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Annual Pew political typology report details ever-growing divide between parties and among partisans




Presumptive Republican presidential nominee Donald Trump stands next to Sen. Bob Corker (R-TN) during a campaign event at the Duke Energy Center for the Performing Arts  on July 5, 2016 in Raleigh, North Carolina.
Presumptive Republican presidential nominee Donald Trump stands next to Sen. Bob Corker (R-TN) during a campaign event at the Duke Energy Center for the Performing Arts on July 5, 2016 in Raleigh, North Carolina.
Sara D. Davis/Getty Images

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On the basic spectrum of political ideology, people might identify themselves as liberal or conservative or libertarian, Republican or Democrat or Independent.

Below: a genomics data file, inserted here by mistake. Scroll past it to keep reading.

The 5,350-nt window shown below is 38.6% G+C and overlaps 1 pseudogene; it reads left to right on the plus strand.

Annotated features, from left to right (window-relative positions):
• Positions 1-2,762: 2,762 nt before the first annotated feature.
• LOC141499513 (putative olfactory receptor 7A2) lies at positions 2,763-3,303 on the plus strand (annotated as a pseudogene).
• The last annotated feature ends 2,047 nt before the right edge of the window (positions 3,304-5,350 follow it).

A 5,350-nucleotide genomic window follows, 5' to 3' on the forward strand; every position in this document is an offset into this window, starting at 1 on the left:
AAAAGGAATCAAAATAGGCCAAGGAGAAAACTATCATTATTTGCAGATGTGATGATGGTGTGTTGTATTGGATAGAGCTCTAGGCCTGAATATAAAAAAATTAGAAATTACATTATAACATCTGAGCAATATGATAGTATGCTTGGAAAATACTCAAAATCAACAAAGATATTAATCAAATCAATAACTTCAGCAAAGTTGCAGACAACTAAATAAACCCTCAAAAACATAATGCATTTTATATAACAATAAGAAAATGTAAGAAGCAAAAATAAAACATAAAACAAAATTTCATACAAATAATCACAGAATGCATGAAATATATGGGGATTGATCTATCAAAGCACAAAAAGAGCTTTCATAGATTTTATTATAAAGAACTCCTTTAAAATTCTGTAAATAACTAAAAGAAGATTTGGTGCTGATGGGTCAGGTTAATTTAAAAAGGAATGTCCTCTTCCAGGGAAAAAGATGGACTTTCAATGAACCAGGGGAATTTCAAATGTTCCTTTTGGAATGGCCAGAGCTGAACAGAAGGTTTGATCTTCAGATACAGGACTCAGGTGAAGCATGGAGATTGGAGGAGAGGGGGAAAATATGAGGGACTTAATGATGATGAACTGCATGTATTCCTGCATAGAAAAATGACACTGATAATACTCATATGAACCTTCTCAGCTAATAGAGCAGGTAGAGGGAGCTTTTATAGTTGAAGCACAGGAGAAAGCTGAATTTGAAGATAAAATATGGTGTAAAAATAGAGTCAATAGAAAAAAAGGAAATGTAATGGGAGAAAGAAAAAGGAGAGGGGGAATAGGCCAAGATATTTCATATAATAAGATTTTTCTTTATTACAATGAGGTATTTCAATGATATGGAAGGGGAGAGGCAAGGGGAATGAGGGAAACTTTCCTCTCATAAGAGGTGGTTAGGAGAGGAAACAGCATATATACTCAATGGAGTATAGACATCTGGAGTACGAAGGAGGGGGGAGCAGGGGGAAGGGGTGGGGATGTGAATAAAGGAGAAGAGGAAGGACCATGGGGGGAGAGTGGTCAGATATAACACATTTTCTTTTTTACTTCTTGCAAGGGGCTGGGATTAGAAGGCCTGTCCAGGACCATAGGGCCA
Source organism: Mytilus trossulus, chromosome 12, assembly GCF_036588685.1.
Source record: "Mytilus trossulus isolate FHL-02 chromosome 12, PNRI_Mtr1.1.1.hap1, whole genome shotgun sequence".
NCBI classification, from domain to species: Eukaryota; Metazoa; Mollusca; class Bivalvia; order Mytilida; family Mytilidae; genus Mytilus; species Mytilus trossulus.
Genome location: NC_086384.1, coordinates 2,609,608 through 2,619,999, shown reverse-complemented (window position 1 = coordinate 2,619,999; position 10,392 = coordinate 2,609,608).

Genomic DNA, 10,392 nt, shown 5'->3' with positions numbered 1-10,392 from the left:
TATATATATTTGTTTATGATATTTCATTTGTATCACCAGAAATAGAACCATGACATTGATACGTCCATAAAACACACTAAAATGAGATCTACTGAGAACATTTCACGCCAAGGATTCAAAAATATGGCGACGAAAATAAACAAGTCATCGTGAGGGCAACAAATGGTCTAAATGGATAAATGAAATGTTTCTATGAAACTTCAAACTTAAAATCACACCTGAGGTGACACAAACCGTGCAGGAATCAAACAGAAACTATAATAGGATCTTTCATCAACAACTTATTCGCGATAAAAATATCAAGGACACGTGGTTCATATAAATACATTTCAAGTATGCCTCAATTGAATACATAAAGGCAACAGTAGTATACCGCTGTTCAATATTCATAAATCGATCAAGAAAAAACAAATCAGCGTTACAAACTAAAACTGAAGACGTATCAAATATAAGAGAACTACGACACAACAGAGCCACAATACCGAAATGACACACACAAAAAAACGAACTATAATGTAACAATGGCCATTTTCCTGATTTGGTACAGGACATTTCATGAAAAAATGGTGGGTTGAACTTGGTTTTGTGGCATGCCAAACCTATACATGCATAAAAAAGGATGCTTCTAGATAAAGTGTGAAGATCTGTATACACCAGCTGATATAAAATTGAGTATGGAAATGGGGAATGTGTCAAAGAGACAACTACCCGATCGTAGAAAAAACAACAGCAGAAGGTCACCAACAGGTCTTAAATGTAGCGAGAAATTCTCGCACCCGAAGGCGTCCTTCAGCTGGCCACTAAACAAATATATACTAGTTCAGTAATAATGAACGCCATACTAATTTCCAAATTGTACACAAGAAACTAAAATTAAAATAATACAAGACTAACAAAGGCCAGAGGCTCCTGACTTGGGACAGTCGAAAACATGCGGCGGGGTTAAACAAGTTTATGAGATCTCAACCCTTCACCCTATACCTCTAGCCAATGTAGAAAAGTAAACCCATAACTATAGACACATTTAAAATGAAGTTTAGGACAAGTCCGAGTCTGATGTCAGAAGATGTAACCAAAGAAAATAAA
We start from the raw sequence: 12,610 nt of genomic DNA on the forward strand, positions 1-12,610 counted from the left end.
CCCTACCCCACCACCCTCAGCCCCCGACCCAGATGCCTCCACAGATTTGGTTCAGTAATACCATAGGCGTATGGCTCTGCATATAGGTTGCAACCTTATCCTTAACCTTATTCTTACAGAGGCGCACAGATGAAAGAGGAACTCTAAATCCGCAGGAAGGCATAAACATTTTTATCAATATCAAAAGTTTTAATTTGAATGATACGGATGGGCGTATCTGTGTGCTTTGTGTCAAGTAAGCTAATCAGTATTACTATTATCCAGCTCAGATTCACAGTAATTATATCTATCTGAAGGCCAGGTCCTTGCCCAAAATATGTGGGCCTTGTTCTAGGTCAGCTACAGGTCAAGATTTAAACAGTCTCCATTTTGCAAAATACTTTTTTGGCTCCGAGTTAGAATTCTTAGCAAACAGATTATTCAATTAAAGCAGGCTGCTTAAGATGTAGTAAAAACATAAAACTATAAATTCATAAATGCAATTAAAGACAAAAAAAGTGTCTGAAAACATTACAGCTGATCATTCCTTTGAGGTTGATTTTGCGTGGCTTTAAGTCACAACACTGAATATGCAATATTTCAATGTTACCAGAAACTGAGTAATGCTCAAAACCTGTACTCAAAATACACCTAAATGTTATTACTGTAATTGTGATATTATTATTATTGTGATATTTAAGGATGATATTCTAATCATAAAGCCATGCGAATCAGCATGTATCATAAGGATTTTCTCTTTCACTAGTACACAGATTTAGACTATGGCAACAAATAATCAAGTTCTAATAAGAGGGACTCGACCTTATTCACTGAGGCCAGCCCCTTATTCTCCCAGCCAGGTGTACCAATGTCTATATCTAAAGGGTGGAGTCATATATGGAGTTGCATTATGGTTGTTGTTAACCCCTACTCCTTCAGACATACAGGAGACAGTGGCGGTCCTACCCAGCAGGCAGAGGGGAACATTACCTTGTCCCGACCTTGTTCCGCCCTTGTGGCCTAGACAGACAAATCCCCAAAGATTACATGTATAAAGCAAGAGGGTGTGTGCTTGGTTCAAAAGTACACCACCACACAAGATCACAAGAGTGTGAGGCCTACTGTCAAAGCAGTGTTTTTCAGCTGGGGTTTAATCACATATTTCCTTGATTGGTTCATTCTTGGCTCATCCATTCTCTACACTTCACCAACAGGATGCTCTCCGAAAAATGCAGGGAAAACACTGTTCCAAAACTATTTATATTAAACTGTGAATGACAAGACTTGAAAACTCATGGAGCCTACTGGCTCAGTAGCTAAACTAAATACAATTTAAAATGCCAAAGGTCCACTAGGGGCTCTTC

But as this year’s report from the Pew Research Center on political typology shows, the divisions between people within those categories are wide enough to identify eight separate categories of political ideology.

The survey, comprised of responses from more than 5,000 adults over the summer, categorizes respondents as follows, from most conservative to most liberal: Core Conservatives, Country First Conservatives, Market Skeptic Republicans, New Era Enterprisers, Devout and Diverse, Disaffected Democrats, Opportunity Democrats, and Solid Liberals.

So, where do you fall on Pew’s spectrum of political typology? Take the official quiz here and share your results in the comments below. Do you agree with them? Why or why not?

Guests:

Domenico Montanaro, politics editor at NPR; he tweets @DomenicoNPR

Mindy Romero, political sociologist at UC Davis and founder and director of the California Civic Engagement Project; she tweets @MindySRomero